Friday, October 5, 2012


Review by Pete Roche

Anyone who’s lost a pet will identify with FRANKENWEENIE’s misguided ten-year old antihero. 

My golden retriever, Murphy, was hit by a car in 1988.  For a while, it was hard to tell who the accident hurt more:  The dog, or me and my brothers.   

Equal parts homage and parody, Tim Burton’s new black and white stop-motion 3D fantasy FRANKENWEENIE salutes the iconic monsters appearing in Universal Studios films circa 1925-1960, including Frankenstein, Dracula, and The Mummy.  The picture is also a retread of Burton’s own live-action short from 1984, which Disney / Buena Vista deemed too scary for children. 

Of course, Burton has since scored several blockbusters and offbeat hits, including BEETLEJUICE, BATMAN, ALICE IN WONDERLAND, and CHARLIE AND THE CHOCOLATE FACTORY.  So Disney, who fired Burton over that first FRANKENWEENIE, had no problem welcoming back their prodigal son. 

FRANKENWEENIE looks and feels like a Burton movie.  The stop-motion puppets have round heads and big eyes with tiny black pupils, like the characters in A NIGHTMARE BEFORE CHRISTMAS and CORPSE BRIDE.  Burton’s sliver-slim protagonists usually have good intentions, but find themselves playing clean-up after exercising too much bad judgment. 

Victor Frankenstein (voiced by Charlie Tahan) is a nerdy ten year-old living in New Holland who makes stop-motion monster movies with his beloved bull terrier, Sparky.  He lacks social skills, and his travel agent father Ben (Martin Short) wishes he’d be more outgoing.  Perhaps try out for the baseball team. 

Victor is unable to let go when his pooch dies suddenly.  Inspired by his new science teacher, Mr. Rzykruski (Martin Landau), he makes like the mad doctor in Mary Shelley’s novel and reanimates the dead with a little high voltage.  He later realizes the electrical experiment worked only because his heart was in the right place; he just wanted his dog back.

Further trials don’t fare so well.

New Holland’s annual “Dutch Day” is ruined after an entourage of creepy classmates purloins Victor’s methods for their own science projects.  Think GREMLINS or ALIEN VS. PREDATOR: REQUIEM, and you’ll get an idea of the monster mayhem.  These kids (and their pets) are daffy doppelgangers for Universal’s old-school ghouls:  Squirrely Edgar has scoliosis—like the Hunchback of Notre Dame—and behaves like the subservient lab assistant found in so many monster flicks.  Nassor is a prim, stuffy boy with a crypt keeper’s charm.  The unblinking blonde “Weird Girl” has a housecat with a mean streak.  Elsa van Helsing (Winona Ryder) is a “goth girl” who sympathizes with Victor, and whose black poodle becomes the skunk-headed “bride” to Victor’s canine creation.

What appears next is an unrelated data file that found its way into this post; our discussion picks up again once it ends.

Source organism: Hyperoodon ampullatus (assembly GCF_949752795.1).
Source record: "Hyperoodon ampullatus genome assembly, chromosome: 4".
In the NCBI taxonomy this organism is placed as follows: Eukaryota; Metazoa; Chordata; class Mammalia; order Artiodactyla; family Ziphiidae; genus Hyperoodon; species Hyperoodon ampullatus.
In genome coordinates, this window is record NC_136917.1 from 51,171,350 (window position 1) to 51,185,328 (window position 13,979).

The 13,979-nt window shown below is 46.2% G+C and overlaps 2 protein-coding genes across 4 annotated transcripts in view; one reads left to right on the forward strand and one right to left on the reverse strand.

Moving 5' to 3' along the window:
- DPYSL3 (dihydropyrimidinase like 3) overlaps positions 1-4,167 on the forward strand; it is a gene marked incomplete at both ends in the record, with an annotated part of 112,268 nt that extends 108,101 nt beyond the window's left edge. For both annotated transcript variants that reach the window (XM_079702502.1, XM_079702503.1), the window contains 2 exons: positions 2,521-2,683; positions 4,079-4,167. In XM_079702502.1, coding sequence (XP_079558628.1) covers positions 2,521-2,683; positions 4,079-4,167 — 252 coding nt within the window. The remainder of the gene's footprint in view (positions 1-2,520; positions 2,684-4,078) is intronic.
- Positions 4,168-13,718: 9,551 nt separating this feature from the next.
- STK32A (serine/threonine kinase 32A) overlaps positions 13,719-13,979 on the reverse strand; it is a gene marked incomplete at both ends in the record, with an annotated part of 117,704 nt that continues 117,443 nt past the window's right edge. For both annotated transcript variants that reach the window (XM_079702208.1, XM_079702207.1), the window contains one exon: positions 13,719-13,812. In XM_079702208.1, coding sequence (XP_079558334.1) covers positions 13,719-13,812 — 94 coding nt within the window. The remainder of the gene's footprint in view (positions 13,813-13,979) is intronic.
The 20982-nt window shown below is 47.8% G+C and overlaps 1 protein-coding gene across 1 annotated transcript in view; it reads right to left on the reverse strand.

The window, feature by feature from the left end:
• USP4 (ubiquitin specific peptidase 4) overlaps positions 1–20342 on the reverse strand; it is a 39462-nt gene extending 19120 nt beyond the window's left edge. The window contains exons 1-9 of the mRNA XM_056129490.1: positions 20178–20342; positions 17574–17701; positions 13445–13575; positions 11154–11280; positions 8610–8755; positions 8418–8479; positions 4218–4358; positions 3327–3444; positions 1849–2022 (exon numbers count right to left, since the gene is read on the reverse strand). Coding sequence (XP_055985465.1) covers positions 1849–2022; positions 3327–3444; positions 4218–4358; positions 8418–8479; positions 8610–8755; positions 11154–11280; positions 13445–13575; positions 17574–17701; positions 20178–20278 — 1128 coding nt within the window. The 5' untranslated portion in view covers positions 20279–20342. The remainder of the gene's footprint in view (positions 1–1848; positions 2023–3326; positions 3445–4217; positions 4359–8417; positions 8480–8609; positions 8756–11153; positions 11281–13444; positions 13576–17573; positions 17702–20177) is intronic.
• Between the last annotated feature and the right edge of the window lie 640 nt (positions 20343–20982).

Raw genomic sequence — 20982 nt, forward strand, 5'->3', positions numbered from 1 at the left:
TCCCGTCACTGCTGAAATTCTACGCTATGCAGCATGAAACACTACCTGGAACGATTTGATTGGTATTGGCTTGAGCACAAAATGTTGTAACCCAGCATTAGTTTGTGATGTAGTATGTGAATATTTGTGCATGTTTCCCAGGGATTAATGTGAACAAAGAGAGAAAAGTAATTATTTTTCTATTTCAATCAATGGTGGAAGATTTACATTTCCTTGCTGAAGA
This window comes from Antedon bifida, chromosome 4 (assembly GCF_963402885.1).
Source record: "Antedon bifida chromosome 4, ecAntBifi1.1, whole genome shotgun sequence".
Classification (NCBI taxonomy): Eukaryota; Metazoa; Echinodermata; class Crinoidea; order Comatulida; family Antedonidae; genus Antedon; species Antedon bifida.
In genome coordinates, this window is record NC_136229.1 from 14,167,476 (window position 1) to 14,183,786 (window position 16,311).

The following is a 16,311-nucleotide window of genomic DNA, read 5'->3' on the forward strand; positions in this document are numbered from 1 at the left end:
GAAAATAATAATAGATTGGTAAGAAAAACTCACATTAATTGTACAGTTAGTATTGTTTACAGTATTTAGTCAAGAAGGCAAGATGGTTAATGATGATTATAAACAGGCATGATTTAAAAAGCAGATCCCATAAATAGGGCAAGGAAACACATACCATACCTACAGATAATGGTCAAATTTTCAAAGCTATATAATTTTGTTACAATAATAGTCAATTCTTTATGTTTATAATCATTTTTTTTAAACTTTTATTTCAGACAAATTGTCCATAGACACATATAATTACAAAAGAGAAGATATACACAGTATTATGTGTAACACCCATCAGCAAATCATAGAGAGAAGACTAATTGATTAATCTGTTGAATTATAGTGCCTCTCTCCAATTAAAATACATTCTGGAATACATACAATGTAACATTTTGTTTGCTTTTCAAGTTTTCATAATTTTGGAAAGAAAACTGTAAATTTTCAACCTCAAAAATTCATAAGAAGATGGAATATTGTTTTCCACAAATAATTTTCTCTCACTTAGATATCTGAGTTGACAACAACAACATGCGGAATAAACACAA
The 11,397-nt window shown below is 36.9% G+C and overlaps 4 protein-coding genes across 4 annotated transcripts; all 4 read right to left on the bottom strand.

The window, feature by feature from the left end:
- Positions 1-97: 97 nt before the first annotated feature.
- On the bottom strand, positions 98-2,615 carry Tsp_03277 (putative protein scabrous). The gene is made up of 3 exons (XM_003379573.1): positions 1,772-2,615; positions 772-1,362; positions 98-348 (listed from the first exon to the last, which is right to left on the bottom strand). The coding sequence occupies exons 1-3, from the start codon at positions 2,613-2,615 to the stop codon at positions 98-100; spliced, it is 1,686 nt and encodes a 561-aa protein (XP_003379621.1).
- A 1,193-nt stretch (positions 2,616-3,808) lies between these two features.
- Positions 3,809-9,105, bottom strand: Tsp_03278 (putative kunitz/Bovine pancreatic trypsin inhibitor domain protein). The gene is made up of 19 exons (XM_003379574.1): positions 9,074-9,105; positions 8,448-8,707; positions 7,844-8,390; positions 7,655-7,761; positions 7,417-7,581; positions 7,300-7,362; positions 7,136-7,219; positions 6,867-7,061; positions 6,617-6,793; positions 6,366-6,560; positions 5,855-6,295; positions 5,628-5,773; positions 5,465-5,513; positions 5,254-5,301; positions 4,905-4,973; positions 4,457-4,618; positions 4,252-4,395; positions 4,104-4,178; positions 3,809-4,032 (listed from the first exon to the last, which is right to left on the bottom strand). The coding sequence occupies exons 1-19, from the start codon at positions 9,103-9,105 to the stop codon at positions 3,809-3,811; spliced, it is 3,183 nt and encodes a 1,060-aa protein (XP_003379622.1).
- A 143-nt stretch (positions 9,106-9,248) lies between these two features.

New Holland could be anywhere.  Several states—including Ohio, Pennsylvania, and Illinois—have such towns.  Burton’s quaint suburbia boasts a multistory town hall, whose windowless façade embodies a faceless bureaucracy, but its main landmark is a windmill (like the one in FRANKENSTEIN).  Several characters live in ranch-style tract homes with 1950-60s décor and dress like Cleavers in Kennedy’s New Frontier, while others occupy bungalows with attics and gabled rooftops (from which to conduct lightning-centric experiments).  Victor’s mother is a dainty, Barbara Billingsley-type housewife who reads romance novels while vacuuming.  Ben Frankenstein enjoys shrimp and beef fondue while lecturing his son. 

Yet Disney’s BAMBI (released in 1942) is playing at the New Holland cinema, and Christopher Lee is seen on television in his 1958 DRACULA guise.  Further distorting the time frame is one parent’s allusion to Pluto’s 2006 downgrade to dwarf planet status.  The few vehicles on display don’t help pinpoint what year it is.  This world lacks cell phones, digital cameras, computers; Victor uses a reel-to-reel projector and does his calculations on a blackboard.     

Burton’s fur-ball fairy tale indulges a few too many stereotypes.  Victor’s parents are concerned but coddling—his father is a distracted do-gooder and mom a curiously happy homemaker.  Their neighbor, the acting mayor, is your average crotchety, potbellied, “Get off my lawn” movie asshole.  The kids—like the aforementioned Elsa—are archetypes:  Bob is the fat kid, Toshiaki the intellectual Asian, “Weird Girl” the precocious (and possibly overmedicated) girly-girl.  The black kids would probably pander to stereotypes, too, were any featured.  It doesn’t help that Burton has a supersized Kaiju monster (hello, Gamera) terrorize the lone Asian, like Godzilla stomping through Tokyo.       

FRANKENWEENIE has other animal abominations besides the titular terrier, but we won’t reveal too much.  They’re profiled on the movie’s website if you’re worried the Were-Rat, Invisible Fish, Vampire Cat, or Mummy Hamster might scare little Kaylee.


Ah, but everyone’s entitled to a good scare on Halloween (to quote a John Carpenter classic).

FRANKENWEENIE is mildly entertaining, but it’s no laugh riot.  My favorite scene was Sparky’s ten-minute resurrection, which occurs (necessarily) on a rainy night, and which features no dialogue whatsoever—a no-no for today’s noisy, hyperkinetic kid-features.  The puppet work is quite marvelous, and the total “look” of the film rather striking.  Too bad they don’t serve a stronger story.

Perhaps unsurprisingly, Burton sends mixed messages about mortality.  Kids might go home with the mistaken impression death is an event they need not accept—be it that of a pooch or a Papa.  So, if you walk in assuming Victor (and your child) will learn a thing or too about playing God or tampering with nature, well….

2 out of 4 stars. 


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